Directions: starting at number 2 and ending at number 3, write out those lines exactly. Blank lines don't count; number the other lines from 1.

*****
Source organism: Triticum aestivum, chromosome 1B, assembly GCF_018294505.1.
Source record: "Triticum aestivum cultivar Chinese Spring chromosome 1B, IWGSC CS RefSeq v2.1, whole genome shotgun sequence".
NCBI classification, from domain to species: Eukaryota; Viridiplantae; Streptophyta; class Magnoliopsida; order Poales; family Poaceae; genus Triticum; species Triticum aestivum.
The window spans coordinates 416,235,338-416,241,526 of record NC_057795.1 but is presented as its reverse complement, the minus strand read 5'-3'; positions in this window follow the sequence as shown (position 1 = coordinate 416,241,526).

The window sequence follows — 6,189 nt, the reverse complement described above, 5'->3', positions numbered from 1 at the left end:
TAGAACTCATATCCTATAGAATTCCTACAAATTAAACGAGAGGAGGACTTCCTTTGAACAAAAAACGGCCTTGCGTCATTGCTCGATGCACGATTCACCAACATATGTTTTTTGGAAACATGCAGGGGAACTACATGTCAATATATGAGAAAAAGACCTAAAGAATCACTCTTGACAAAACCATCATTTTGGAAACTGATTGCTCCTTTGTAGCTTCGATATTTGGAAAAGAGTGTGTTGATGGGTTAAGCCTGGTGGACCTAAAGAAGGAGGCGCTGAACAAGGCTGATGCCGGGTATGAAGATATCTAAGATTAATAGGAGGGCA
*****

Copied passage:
Source record: "Triticum aestivum cultivar Chinese Spring chromosome 1B, IWGSC CS RefSeq v2.1, whole genome shotgun sequence".
NCBI classification, from domain to species: Eukaryota; Viridiplantae; Streptophyta; class Magnoliopsida; order Poales; family Poaceae; genus Triticum; species Triticum aestivum.